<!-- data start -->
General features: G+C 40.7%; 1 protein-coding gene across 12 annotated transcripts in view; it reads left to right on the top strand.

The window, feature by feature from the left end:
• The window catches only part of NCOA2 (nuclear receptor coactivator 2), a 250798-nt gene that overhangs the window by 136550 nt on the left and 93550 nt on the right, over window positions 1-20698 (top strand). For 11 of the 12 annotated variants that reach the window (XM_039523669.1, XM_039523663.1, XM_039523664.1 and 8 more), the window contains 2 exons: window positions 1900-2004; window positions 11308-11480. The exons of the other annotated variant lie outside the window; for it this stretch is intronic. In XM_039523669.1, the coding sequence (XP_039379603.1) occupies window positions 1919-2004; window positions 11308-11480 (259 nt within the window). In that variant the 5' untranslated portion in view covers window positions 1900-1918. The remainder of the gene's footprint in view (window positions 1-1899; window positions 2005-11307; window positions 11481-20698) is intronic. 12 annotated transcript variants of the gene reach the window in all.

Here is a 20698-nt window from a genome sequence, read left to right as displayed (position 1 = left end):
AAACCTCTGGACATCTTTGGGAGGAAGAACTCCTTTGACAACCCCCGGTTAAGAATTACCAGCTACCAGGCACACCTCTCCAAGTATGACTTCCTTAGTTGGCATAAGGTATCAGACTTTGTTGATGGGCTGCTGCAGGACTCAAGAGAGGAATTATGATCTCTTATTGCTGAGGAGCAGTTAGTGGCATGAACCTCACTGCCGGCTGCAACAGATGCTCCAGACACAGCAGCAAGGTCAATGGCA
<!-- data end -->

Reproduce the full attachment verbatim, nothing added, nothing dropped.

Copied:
General features: G+C 40.7%; 1 protein-coding gene across 12 annotated transcripts in view; it reads left to right on the top strand.

The window, feature by feature from the left end:
• The window catches only part of NCOA2 (nuclear receptor coactivator 2), a 250798-nt gene that overhangs the window by 136550 nt on the left and 93550 nt on the right, over window positions 1-20698 (top strand). For 11 of the 12 annotated variants that reach the window (XM_039523669.1, XM_039523663.1, XM_039523664.1 and 8 more), the window contains 2 exons: window positions 1900-2004; window positions 11308-11480. The exons of the other annotated variant lie outside the window; for it this stretch is intronic. In XM_039523669.1, the coding sequence (XP_039379603.1) occupies window positions 1919-2004; window positions 11308-11480 (259 nt within the window). In that variant the 5' untranslated portion in view covers window positions 1900-1918. The remainder of the gene's footprint in view (window positions 1-1899; window positions 2005-11307; window positions 11481-20698) is intronic. 12 annotated transcript variants of the gene reach the window in all.

Here is a 20698-nt window from a genome sequence, read left to right as displayed (position 1 = left end):
AAACCTCTGGACATCTTTGGGAGGAAGAACTCCTTTGACAACCCCCGGTTAAGAATTACCAGCTACCAGGCACACCTCTCCAAGTATGACTTCCTTAGTTGGCATAAGGTATCAGACTTTGTTGATGGGCTGCTGCAGGACTCAAGAGAGGAATTATGATCTCTTATTGCTGAGGAGCAGTTAGTGGCATGAACCTCACTGCCGGCTGCAACAGATGCTCCAGACACAGCAGCAAGGTCAATGGCA